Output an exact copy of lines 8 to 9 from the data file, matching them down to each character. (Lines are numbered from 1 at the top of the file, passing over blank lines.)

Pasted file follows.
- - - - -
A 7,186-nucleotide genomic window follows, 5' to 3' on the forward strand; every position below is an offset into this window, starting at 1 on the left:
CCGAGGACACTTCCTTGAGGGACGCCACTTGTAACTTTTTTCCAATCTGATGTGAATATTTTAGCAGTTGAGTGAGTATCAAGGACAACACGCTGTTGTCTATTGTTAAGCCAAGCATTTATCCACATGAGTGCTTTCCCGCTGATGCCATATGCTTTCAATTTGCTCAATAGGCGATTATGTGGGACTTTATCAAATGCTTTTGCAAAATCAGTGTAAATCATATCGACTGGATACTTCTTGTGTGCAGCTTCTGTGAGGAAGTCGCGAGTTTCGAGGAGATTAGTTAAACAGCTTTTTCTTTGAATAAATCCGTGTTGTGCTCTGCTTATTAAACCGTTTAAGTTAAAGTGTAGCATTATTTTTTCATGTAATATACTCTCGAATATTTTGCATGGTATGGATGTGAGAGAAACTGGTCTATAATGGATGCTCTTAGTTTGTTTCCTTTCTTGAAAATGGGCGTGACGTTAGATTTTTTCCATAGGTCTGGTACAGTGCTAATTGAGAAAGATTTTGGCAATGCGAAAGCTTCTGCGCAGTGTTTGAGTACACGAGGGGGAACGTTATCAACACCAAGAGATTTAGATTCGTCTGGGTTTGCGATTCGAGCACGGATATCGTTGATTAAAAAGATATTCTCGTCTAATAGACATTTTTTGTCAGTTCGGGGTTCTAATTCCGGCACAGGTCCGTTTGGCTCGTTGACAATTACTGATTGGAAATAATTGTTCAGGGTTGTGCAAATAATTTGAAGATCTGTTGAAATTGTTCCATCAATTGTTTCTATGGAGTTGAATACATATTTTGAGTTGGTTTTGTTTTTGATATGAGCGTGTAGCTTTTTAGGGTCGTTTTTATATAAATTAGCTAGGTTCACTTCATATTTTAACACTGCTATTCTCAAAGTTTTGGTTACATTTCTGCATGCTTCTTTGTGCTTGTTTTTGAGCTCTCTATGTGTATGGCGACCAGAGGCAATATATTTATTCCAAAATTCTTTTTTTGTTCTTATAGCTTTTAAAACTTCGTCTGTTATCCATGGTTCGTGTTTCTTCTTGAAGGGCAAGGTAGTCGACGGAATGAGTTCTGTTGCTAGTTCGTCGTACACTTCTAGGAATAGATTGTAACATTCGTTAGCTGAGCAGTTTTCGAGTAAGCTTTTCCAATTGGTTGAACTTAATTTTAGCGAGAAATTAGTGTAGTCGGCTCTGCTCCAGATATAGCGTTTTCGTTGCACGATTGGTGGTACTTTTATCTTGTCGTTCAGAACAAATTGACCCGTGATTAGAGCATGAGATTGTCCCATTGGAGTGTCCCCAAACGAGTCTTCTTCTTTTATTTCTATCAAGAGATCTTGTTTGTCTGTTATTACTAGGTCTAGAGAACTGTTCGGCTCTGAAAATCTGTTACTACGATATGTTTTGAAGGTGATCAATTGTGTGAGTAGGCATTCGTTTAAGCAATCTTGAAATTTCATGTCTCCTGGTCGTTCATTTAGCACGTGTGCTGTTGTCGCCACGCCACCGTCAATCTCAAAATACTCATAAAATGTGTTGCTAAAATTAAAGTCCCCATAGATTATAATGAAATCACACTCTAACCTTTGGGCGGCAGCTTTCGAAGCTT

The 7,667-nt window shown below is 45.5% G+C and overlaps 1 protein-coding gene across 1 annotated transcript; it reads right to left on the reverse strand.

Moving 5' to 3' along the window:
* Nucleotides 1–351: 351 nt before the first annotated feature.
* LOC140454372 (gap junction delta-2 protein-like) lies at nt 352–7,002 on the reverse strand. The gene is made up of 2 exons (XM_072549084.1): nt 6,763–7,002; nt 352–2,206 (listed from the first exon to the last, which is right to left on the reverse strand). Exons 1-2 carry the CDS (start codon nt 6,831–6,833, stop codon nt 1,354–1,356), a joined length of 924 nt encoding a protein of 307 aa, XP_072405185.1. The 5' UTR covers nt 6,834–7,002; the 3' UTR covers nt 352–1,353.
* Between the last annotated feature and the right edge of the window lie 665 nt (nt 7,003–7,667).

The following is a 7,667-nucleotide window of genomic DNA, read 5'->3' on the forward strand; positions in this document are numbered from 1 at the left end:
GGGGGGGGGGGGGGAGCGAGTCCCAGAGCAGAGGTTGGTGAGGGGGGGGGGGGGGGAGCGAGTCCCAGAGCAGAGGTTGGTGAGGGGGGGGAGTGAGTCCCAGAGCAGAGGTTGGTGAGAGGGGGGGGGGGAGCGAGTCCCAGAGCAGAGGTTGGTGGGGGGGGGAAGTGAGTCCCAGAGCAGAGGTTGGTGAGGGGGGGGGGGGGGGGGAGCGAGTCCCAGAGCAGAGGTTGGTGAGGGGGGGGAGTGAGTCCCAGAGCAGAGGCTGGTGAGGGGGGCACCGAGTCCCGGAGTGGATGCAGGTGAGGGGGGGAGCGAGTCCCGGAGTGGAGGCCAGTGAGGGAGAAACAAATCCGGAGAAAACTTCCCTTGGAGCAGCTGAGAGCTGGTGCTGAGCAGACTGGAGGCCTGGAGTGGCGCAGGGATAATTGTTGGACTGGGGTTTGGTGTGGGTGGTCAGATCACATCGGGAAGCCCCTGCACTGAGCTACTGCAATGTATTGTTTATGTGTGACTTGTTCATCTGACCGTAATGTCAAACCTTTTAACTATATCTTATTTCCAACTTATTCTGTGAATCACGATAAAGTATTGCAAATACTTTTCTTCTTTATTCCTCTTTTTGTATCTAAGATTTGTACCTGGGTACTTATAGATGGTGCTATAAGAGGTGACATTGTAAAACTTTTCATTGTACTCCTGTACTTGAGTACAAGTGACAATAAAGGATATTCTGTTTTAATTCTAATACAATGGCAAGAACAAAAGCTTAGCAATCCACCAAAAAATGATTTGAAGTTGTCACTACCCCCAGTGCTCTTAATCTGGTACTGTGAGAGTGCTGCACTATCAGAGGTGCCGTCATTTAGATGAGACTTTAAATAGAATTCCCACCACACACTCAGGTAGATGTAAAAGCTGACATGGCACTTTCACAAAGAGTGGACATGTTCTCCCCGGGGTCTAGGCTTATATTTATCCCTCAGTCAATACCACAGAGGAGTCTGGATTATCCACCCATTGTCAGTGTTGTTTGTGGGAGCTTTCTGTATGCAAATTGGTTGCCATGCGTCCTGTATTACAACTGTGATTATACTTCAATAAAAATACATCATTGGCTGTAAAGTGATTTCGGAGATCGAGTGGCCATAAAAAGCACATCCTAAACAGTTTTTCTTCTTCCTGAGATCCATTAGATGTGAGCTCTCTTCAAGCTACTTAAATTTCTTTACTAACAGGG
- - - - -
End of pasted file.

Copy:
The following is a 7,667-nucleotide window of genomic DNA, read 5'->3' on the forward strand; positions in this document are numbered from 1 at the left end:
GGGGGGGGGGGGGGAGCGAGTCCCAGAGCAGAGGTTGGTGAGGGGGGGGGGGGGGGAGCGAGTCCCAGAGCAGAGGTTGGTGAGGGGGGGGAGTGAGTCCCAGAGCAGAGGTTGGTGAGAGGGGGGGGGGGAGCGAGTCCCAGAGCAGAGGTTGGTGGGGGGGGGAAGTGAGTCCCAGAGCAGAGGTTGGTGAGGGGGGGGGGGGGGGGGAGCGAGTCCCAGAGCAGAGGTTGGTGAGGGGGGGGAGTGAGTCCCAGAGCAGAGGCTGGTGAGGGGGGCACCGAGTCCCGGAGTGGATGCAGGTGAGGGGGGGAGCGAGTCCCGGAGTGGAGGCCAGTGAGGGAGAAACAAATCCGGAGAAAACTTCCCTTGGAGCAGCTGAGAGCTGGTGCTGAGCAGACTGGAGGCCTGGAGTGGCGCAGGGATAATTGTTGGACTGGGGTTTGGTGTGGGTGGTCAGATCACATCGGGAAGCCCCTGCACTGAGCTACTGCAATGTATTGTTTATGTGTGACTTGTTCATCTGACCGTAATGTCAAACCTTTTAACTATATCTTATTTCCAACTTATTCTGTGAATCACGATAAAGTATTGCAAATACTTTTCTTCTTTATTCCTCTTTTTGTATCTAAGATTTGTACCTGGGTACTTATAGATGGTGCTATAAGAGGTGACATTGTAAAACTTTTCATTGTACTCCTGTACTTGAGTACAAGTGACAATAAAGGATATTCTGTTTTAATTCTAATACAATGGCAAGAACAAAAGCTTAGCAATCCACCAAAAAATGATTTGAAGTTGTCACTACCCCCAGTGCTCTTAATCTGGTACTGTGAGAGTGCTGCACTATCAGAGGTGCCGTCATTTAGATGAGACTTTAAATAGAATTCCCACCACACACTCAGGTAGATGTAAAAGCTGACATGGCACTTTCACAAAGAGTGGACATGTTCTCCCCGGGGTCTAGGCTTATATTTATCCCTCAGTCAATACCACAGAGGAGTCTGGATTATCCACCCATTGTCAGTGTTGTTTGTGGGAGCTTTCTGTATGCAAATTGGTTGCCATGCGTCCTGTATTACAACTGTGATTATACTTCAATAAAAATACATCATTGGCTGTAAAGTGATTTCGGAGATCGAGTGGCCATAAAAAGCACATCCTAAACAGTTTTTCTTCTTCCTGAGATCCATTAGATGTGAGCTCTCTTCAAGCTACTTAAATTTCTTTACTAACAGGG